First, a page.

Beaufort County Sheriff P.J. Tanner said he has scrapped plans for starting his own police academy after learning that three weeks of training will be added to the state's nine-week basic law enforcement course.
Tanner went to Columbia last week to ask the S.C. Law Enforcement Training Council to approve his plan for a 26-week pilot program in Beaufort County. He said he dropped the plan after the council decided to add more training time starting next year.
"I had had hours of discussion with their staff since I proposed this program, and I was impressed that they were trying to take it one step forward," Tanner said. "This is what the state needs."
A 2007 study by the University of South Carolina showed the law enforcement academy's nine weeks of basic training to be the third-least in the nation. Most states require at least 15 weeks.
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The academy's re-tooled curriculum will include more hands-on instruction, said Hubert Harrell, academy director.
"I read all of the evaluations that our students fill out and what they said, what I've long felt and what I was in full agreement with Sheriff Tanner about, was that our students learn better by doing," Harrell said. "... What we are really doing is looking at changing the way we teach."
But the academy will have to do that with little to no additional funding, he said.
"We are not anticipating any increase in our budget," Harrell said. "I've informed the legislature that we will need to hire at least seven new instructors because we're going to be doing a lot more here. The only thing we can do is make the best possible use of our resources."
The academy's budget is $22 million this year, funded primarily from traffic fines collected by municipal and county magistrate courts across the state. Local police departments pay for the cadets' uniforms and travel expenses to Columbia, but the academy pays for recruits' tuition, room and board, and meals.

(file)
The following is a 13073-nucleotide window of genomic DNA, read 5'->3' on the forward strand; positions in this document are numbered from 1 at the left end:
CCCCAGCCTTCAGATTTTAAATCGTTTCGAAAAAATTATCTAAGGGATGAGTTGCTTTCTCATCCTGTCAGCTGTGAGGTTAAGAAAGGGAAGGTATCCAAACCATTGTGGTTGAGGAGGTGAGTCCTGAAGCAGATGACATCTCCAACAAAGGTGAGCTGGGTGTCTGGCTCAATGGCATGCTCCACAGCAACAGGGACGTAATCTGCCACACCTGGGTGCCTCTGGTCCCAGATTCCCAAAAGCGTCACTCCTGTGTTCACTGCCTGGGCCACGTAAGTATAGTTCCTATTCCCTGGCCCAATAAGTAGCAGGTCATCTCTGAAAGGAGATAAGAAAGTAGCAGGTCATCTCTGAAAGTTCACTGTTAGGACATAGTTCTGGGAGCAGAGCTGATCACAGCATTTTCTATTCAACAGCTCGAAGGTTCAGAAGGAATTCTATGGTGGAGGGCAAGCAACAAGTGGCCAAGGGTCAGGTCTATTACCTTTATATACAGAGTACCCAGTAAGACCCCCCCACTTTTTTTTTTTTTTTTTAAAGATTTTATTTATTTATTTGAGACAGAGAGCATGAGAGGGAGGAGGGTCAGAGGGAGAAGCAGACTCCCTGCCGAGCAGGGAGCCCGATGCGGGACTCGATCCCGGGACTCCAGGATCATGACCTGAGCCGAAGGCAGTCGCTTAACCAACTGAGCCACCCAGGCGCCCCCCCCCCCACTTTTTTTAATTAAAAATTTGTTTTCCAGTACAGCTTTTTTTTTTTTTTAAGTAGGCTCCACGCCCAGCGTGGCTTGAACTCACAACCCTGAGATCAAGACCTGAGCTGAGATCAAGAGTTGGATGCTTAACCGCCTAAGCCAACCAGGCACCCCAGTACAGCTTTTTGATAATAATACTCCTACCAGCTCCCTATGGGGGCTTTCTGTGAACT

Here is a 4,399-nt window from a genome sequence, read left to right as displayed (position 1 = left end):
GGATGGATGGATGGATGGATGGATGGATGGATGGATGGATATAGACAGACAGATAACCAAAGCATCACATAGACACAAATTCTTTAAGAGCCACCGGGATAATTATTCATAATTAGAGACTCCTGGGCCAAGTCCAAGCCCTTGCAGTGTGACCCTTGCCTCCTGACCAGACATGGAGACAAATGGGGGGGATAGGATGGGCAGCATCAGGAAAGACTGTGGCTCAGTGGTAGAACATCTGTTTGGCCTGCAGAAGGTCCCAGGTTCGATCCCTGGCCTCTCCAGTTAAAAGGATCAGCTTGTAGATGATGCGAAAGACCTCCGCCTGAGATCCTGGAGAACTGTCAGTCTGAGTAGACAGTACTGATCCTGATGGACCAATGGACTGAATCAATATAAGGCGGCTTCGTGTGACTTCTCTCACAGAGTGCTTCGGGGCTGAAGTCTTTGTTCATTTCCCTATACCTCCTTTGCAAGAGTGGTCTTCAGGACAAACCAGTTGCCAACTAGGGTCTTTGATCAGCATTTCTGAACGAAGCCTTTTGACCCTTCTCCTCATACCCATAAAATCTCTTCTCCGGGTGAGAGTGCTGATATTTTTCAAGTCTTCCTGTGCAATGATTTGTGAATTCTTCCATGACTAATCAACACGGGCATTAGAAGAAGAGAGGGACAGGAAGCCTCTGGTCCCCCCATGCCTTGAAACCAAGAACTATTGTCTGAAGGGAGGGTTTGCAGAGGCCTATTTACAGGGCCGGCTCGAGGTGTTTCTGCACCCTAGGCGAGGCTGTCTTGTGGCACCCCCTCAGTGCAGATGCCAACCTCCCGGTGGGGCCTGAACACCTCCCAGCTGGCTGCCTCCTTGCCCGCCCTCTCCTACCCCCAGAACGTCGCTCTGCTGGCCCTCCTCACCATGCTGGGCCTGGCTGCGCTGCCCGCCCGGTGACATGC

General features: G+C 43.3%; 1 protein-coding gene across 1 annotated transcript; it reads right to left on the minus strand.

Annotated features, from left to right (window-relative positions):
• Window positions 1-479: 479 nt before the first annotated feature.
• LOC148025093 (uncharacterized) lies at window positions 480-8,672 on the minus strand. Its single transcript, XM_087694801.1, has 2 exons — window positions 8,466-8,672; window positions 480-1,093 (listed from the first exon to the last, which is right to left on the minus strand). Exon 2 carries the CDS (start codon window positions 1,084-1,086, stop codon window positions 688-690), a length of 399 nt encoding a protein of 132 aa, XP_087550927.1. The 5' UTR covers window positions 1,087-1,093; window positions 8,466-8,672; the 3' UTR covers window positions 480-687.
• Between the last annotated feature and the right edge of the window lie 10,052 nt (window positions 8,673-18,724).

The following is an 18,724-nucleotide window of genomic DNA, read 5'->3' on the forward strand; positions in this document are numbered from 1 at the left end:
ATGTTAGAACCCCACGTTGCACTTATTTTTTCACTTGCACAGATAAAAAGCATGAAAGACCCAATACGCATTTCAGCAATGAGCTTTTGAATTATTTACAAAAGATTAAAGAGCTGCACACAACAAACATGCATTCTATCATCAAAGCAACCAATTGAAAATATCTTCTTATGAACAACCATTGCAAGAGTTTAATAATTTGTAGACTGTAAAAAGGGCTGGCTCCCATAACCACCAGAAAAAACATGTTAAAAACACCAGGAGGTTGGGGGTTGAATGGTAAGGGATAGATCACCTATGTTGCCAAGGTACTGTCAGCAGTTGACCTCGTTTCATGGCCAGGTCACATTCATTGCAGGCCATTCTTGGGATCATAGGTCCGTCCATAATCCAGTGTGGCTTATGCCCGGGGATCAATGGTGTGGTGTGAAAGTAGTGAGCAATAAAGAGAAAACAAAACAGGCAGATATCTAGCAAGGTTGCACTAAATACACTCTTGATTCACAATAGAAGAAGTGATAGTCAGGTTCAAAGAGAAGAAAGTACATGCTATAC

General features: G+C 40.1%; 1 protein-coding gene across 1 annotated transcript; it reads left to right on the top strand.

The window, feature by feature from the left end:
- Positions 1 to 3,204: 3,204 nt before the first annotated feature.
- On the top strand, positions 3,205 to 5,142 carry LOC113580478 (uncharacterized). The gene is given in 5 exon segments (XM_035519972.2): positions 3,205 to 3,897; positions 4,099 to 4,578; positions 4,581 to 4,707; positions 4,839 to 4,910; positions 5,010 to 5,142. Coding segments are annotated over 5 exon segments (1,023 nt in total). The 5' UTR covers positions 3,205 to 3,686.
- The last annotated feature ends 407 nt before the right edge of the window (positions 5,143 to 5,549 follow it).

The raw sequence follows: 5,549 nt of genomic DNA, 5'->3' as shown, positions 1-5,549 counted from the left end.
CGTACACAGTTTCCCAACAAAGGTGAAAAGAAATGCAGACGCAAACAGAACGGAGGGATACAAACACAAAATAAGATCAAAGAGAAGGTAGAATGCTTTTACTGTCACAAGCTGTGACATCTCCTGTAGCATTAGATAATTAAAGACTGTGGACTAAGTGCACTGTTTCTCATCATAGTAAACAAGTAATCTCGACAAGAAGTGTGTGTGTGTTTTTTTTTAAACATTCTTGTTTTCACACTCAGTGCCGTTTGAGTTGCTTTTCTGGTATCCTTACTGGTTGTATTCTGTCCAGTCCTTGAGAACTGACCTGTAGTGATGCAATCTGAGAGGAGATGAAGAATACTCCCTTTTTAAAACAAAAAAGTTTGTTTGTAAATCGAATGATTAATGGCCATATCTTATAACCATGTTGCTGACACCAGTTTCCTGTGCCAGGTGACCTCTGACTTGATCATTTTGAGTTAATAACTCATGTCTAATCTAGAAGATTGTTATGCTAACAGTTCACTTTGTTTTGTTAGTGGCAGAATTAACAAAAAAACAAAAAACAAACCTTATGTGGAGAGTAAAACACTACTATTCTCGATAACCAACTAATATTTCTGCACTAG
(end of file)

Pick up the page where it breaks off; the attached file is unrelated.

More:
Tanner's proposal, which he first pitched to the training council in June, was opposed by Harrell, who argued state law requires all initial law enforcement training be taught at the state's academy. S.C. Attorney General Henry McMaster concurred in an opinion he wrote to Harrell in August.
Harrell said that while he still believes the state's academy is the best venue for basic law enforcement training, Tanner's proposal was insightful.
"I'm always open to any suggestion, but I think we have to maintain a standard and make the best use of the luxury that we have in South Carolina and that's a centralized police academy," Harrell said. "We know that every police officer in this state was trained the exact same way and I can testify to that in court. I can tell you how an officer was trained and who trained him.
"I never saw Sheriff Tanner's proposal as adversarial. I think it was a philosophical difference in the way officers should be trained."
Tanner said he won't hesitate to reintroduce his proposal if he thinks the academy is backsliding.
"If things don't go the way I hope they will, my proposal will be back on the table," Tanner said. "People think I'm taking this adversarial stance, and it's not adversarial. I care about the academy and want to see us do better as a state."